Bioarchaeology And Gender

1439 Words 6 Pages
Bioarchaeology is unique in that it bridges biology and social science to create new theories and ask more meaningful questions. The art of bioarchaeology and why it is important is that it is a heavily question based field. It contextualizes all four fields of anthropology that can span into answering specific questions asked by researchers in archaeology, culture studies, and physical anthropology. The questions that bioarchaeologists seek to answer can range from demography, diet, identity, food-ways, and mortuary analysis. In general, the study of gender in anthropology is a relatively recent phenomenon that spans all subfields. Bioarchaeology has a unique position to study gender since the field of bioarchaeology can contextualize human …show more content…
Since gender is a social construct based on particular society 's expectations, it is difficult, but not impossible, to assign gender. Bioarchaeologists and other researchers can identify gender in numerous ways. First, researchers can analyze the morphology of bones to get a glimpse into the daily activities that left physical markers on the bones. Certain repeated movements over long periods of time can subtly or drastically create physical changes to the skeleton that can help bioarchaeologists identified the tasks certain individuals performed. For example, early agricultural societies differentiated tasks such as grinding foods and hunting. These different activities played an important role in the morphology of bones and the patterns of the morphology can lead researchers to deduce the occupational role that the individual completed during their life span (Rychlo, 2012). In addition, analysis by Molleson (1994) studied the morphological changes between males and females at the site of Abu Hureyra. In his analysis, he identified 44 females, 27 males, along with 16 indeterminate skeletons and compared the patterns of bone morphology according to their assigned sex. Molleson inferred that the patterning of females indicated long periods of grinding in a sitting position that was not present in the male skeletons. In his …show more content…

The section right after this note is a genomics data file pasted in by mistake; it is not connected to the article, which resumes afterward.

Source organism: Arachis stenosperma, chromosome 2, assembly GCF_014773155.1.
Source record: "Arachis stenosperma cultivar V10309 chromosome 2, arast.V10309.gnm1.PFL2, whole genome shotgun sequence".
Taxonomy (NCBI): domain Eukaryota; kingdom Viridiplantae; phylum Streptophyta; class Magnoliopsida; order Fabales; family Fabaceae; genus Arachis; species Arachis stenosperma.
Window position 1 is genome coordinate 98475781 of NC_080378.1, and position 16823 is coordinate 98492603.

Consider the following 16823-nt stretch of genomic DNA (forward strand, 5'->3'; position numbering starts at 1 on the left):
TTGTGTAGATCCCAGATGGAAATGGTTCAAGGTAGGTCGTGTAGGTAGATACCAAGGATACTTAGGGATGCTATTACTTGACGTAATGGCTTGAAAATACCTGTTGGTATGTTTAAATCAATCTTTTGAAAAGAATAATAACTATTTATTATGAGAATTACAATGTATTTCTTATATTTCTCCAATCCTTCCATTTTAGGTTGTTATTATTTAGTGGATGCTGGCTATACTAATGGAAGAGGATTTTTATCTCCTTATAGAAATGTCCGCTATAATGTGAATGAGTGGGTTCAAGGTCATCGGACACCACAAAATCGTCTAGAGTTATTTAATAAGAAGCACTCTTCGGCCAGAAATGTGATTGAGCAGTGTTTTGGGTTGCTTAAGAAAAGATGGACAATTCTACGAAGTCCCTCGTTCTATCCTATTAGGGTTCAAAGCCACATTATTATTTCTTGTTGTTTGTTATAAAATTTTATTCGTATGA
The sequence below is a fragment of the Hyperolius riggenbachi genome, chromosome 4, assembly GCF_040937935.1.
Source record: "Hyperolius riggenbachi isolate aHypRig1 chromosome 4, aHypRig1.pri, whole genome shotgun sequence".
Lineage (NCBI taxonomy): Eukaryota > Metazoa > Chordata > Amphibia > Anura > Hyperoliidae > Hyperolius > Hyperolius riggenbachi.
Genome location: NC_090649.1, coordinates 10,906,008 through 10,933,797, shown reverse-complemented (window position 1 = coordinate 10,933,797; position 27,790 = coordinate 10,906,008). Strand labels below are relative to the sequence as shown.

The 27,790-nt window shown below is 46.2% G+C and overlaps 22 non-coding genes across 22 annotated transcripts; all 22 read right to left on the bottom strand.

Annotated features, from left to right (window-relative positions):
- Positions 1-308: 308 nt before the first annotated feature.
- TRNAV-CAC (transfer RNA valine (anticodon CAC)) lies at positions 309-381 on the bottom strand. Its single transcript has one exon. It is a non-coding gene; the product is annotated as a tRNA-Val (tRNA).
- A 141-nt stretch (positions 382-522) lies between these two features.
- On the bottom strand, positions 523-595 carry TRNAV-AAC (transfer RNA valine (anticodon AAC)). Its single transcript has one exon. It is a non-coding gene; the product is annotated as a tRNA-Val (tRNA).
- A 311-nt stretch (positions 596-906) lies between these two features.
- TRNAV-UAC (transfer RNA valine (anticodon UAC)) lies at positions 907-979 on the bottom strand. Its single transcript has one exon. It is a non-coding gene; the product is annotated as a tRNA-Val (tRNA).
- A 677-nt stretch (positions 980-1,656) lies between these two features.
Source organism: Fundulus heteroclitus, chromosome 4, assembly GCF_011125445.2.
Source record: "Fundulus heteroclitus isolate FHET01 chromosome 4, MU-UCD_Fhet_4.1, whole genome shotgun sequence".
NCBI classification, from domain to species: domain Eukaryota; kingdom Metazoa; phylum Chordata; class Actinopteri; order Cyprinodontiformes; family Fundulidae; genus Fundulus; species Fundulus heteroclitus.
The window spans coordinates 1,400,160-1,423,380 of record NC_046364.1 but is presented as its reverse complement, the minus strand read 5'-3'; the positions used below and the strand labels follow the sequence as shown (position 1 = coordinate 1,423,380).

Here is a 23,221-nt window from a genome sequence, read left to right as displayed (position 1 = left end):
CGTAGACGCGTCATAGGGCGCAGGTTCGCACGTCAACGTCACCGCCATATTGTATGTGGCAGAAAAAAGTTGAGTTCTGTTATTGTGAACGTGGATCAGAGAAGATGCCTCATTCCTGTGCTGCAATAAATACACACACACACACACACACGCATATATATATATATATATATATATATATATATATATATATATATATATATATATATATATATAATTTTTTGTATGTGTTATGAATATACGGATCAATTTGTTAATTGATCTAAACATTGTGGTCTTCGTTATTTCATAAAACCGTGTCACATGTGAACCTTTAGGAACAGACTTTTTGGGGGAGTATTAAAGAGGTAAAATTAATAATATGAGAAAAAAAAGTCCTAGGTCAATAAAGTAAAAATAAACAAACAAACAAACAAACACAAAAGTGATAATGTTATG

The biological analysis can even show males consuming more protein than females. The scientific analysis alone is not enough to satisfy the question. In order to fully understand the scientific results, the data must be contextualized and answer why protein and isotopes show up more prominently in one group over another. The data portrayed status and gender as important social components that are rewarded with access to important foods. A possible explanation for males consuming more protein than females could relate to preferential access for males, specific rituals, or the Spanish influence of gender roles (White 2005). These explanations cannot be completely confirmed, but they are good explanations based on scientific data and contextualizing the results from cultural analysis. White (2005) also suggests that the gender differences in food may be form daily activities that push men and women into different food systems. The gendered difference could be the result of simple proximity difference, or the difference could be enforced by societal standards. While it is likely that elite females displayed their status thorough different avenues, such as ritual and roles, the smaller consumption of essential maize suggests that females were lower status than the males. Unequal involvement in public rituals is suggested by White (2005) as a reason for the different performance of food consumption

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